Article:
We have a team of partnership managers working across the United Kingdom looking for businesses to come on board, actively approaching them where we think it suits both our agendas. Leisure operators in particular tend to suit pretty much every agenda, both in terms of their corporate responsibility remit and our community engagement aims.

We do currently have priority focus areas. We’ve realised that it’s beneficial to build geographically close to where we have an existing project – where we already have something working successfully. One day, however, we will be everywhere!

Anyone who would like to know more about the work of Spice can email me directly: [email protected]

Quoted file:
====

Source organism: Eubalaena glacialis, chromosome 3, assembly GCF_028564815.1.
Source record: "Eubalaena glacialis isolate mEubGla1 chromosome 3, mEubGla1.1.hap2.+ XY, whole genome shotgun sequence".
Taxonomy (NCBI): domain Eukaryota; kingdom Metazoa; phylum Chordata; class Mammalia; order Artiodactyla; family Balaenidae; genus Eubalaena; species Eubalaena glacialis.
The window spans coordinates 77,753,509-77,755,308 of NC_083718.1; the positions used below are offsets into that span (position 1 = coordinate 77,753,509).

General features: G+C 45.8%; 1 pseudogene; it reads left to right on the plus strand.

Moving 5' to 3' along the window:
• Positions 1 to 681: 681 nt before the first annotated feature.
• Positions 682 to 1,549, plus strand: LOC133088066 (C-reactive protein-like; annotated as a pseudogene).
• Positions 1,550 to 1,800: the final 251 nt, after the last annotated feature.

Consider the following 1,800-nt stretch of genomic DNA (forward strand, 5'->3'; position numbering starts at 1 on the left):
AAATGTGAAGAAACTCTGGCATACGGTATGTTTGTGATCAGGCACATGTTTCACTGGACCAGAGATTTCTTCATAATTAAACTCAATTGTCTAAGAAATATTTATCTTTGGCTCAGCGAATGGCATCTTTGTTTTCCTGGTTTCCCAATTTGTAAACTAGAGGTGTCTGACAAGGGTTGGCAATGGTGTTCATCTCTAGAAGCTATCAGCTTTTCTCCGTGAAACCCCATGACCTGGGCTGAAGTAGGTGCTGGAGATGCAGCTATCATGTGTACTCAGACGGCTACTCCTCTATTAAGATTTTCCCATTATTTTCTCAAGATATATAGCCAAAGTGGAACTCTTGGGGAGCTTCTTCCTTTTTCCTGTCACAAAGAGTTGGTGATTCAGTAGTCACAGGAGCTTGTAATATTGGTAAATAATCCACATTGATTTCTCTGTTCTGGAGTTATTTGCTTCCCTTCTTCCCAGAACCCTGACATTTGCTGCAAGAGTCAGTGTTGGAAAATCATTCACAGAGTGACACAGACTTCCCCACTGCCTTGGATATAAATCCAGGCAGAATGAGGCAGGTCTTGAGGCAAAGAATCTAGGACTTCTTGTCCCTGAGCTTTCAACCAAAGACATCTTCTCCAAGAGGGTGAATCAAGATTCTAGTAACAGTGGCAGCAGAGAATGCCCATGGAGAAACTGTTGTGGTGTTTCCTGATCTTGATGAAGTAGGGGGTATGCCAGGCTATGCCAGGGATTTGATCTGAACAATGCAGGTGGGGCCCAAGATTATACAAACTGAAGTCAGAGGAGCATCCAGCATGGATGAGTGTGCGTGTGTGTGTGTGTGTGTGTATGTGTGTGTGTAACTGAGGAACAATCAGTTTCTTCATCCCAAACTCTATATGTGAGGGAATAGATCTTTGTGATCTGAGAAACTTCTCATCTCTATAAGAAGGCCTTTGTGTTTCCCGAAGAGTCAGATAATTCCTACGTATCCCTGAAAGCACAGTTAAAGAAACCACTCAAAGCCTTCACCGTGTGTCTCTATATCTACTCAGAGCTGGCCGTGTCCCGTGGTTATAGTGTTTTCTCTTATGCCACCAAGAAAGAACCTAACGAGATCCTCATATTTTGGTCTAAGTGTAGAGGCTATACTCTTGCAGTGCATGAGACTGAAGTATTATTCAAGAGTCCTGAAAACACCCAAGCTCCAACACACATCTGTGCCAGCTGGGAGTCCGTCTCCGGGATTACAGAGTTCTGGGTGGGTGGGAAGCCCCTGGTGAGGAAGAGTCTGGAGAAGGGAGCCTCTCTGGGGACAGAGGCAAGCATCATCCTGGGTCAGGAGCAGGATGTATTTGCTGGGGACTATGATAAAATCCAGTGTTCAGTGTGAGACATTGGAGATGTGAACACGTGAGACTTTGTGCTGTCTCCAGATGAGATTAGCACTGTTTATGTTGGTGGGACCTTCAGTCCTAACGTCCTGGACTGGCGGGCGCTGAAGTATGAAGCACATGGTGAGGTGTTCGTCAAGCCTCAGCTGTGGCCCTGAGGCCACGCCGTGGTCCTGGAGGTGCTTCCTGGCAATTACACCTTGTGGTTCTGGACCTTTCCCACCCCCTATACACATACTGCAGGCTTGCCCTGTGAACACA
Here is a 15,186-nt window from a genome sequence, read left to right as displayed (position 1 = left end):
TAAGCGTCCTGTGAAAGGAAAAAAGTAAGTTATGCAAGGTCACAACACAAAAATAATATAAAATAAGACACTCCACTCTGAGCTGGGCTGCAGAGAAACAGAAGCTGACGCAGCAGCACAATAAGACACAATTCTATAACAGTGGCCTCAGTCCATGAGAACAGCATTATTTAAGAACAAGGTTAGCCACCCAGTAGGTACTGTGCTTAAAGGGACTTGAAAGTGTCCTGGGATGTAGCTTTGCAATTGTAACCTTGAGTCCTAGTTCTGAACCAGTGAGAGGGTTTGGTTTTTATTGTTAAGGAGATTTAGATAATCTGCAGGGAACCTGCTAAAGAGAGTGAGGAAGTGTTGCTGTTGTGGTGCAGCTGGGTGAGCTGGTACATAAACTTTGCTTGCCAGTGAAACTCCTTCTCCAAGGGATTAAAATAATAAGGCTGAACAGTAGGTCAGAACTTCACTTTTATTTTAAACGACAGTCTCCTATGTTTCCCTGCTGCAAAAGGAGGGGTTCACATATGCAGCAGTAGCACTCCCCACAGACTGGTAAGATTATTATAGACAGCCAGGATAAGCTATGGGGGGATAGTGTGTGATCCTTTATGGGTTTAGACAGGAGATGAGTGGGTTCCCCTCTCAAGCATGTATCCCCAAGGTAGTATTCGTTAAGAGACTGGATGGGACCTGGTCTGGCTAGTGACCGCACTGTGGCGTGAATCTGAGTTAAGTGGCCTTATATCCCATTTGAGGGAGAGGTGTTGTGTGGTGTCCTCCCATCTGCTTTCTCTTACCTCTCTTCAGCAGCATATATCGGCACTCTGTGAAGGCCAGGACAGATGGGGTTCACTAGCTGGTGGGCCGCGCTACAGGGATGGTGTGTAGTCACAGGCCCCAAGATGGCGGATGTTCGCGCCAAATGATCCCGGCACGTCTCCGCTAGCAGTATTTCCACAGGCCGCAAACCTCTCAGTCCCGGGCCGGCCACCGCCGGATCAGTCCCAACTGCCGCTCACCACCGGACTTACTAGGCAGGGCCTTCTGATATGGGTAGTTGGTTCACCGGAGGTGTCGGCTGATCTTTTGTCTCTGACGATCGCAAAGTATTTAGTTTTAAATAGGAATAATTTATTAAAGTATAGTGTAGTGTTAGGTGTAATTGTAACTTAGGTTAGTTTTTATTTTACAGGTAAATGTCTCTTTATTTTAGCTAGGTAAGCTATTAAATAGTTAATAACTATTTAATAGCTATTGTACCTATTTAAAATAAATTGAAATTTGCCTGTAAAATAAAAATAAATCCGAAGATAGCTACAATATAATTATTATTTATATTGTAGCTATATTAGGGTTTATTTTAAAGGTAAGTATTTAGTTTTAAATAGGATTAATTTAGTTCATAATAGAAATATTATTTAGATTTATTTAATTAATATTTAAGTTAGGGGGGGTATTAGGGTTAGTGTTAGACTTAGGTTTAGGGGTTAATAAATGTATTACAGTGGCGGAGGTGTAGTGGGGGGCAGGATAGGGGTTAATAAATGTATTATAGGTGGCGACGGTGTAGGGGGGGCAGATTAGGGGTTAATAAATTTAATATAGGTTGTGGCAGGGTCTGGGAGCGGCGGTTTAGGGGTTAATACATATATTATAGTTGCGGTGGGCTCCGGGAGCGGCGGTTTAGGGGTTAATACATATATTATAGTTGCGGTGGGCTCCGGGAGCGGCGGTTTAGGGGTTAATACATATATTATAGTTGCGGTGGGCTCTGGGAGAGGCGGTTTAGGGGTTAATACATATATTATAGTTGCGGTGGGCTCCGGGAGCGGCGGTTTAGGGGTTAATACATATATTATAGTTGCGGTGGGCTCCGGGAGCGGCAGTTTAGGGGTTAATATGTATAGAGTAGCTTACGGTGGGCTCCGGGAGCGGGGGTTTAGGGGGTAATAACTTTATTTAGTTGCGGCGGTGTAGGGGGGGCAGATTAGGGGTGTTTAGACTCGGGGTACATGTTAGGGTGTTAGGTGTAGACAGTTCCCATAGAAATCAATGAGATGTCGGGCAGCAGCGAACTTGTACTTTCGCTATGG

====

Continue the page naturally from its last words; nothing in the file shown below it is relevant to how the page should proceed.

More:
Sign up here to get HCM's weekly ezine and every issue of HCM magazine free on digital.
GLL is on board with Spice –people can use Time Credits to access its facilities
GLL is on board with Spice –people can use Time Credits to access its facilities
Time Credits “give people the opportunity to do something they wouldn’t normally consider”
Time Credits “give people the opportunity to do something they wouldn’t normally consider”
https://www.leisureopportunities.co.uk/images/910696_742814.jpg
Volunteering = time credits = free time at the gym. Find out how it works....
Kate Parker Rosie Farrer, Spice’s head of programmes - England,Rosie Farrer, Spice, GLL, time banking, volunteering, time credit, Kate Parker
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Catalogue Gallery
Click on a catalogue to view it online
Directory
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 Red Light Rising: Red Light Therapy